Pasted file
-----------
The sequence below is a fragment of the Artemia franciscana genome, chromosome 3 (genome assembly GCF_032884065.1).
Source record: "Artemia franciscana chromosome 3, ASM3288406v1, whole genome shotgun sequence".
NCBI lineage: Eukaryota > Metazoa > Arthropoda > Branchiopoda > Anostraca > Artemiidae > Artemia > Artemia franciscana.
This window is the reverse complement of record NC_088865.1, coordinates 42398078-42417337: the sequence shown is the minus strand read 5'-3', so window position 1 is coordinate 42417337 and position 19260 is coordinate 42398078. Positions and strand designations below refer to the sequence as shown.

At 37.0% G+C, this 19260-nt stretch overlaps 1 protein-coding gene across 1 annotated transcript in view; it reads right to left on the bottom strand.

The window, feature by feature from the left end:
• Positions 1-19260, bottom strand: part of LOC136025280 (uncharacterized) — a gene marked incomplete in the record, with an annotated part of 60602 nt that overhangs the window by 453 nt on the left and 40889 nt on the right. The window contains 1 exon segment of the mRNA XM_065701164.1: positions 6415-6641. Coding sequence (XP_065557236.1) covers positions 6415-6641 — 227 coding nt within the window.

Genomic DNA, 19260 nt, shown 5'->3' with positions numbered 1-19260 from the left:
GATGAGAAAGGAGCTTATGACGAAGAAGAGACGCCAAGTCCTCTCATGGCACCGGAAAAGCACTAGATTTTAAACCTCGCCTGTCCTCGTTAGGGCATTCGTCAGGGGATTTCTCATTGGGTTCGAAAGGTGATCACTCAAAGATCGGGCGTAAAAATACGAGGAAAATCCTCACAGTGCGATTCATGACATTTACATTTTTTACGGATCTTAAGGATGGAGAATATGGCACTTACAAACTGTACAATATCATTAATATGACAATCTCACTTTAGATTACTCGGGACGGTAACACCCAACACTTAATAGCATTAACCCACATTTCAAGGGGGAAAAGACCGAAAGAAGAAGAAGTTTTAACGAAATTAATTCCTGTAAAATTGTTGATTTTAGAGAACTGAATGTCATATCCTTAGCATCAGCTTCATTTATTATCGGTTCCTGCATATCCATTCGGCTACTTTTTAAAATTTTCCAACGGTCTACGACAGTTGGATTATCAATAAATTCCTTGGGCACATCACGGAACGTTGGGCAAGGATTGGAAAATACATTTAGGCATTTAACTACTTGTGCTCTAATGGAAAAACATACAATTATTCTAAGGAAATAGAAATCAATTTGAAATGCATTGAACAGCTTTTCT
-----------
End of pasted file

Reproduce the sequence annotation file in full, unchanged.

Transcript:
The sequence below is a fragment of the Artemia franciscana genome, chromosome 3 (genome assembly GCF_032884065.1).
Source record: "Artemia franciscana chromosome 3, ASM3288406v1, whole genome shotgun sequence".
NCBI lineage: Eukaryota > Metazoa > Arthropoda > Branchiopoda > Anostraca > Artemiidae > Artemia > Artemia franciscana.
This window is the reverse complement of record NC_088865.1, coordinates 42398078-42417337: the sequence shown is the minus strand read 5'-3', so window position 1 is coordinate 42417337 and position 19260 is coordinate 42398078. Positions and strand designations below refer to the sequence as shown.

At 37.0% G+C, this 19260-nt stretch overlaps 1 protein-coding gene across 1 annotated transcript in view; it reads right to left on the bottom strand.

The window, feature by feature from the left end:
• Positions 1-19260, bottom strand: part of LOC136025280 (uncharacterized) — a gene marked incomplete in the record, with an annotated part of 60602 nt that overhangs the window by 453 nt on the left and 40889 nt on the right. The window contains 1 exon segment of the mRNA XM_065701164.1: positions 6415-6641. Coding sequence (XP_065557236.1) covers positions 6415-6641 — 227 coding nt within the window.

Genomic DNA, 19260 nt, shown 5'->3' with positions numbered 1-19260 from the left:
GATGAGAAAGGAGCTTATGACGAAGAAGAGACGCCAAGTCCTCTCATGGCACCGGAAAAGCACTAGATTTTAAACCTCGCCTGTCCTCGTTAGGGCATTCGTCAGGGGATTTCTCATTGGGTTCGAAAGGTGATCACTCAAAGATCGGGCGTAAAAATACGAGGAAAATCCTCACAGTGCGATTCATGACATTTACATTTTTTACGGATCTTAAGGATGGAGAATATGGCACTTACAAACTGTACAATATCATTAATATGACAATCTCACTTTAGATTACTCGGGACGGTAACACCCAACACTTAATAGCATTAACCCACATTTCAAGGGGGAAAAGACCGAAAGAAGAAGAAGTTTTAACGAAATTAATTCCTGTAAAATTGTTGATTTTAGAGAACTGAATGTCATATCCTTAGCATCAGCTTCATTTATTATCGGTTCCTGCATATCCATTCGGCTACTTTTTAAAATTTTCCAACGGTCTACGACAGTTGGATTATCAATAAATTCCTTGGGCACATCACGGAACGTTGGGCAAGGATTGGAAAATACATTTAGGCATTTAACTACTTGTGCTCTAATGGAAAAACATACAATTATTCTAAGGAAATAGAAATCAATTTGAAATGCATTGAACAGCTTTTCT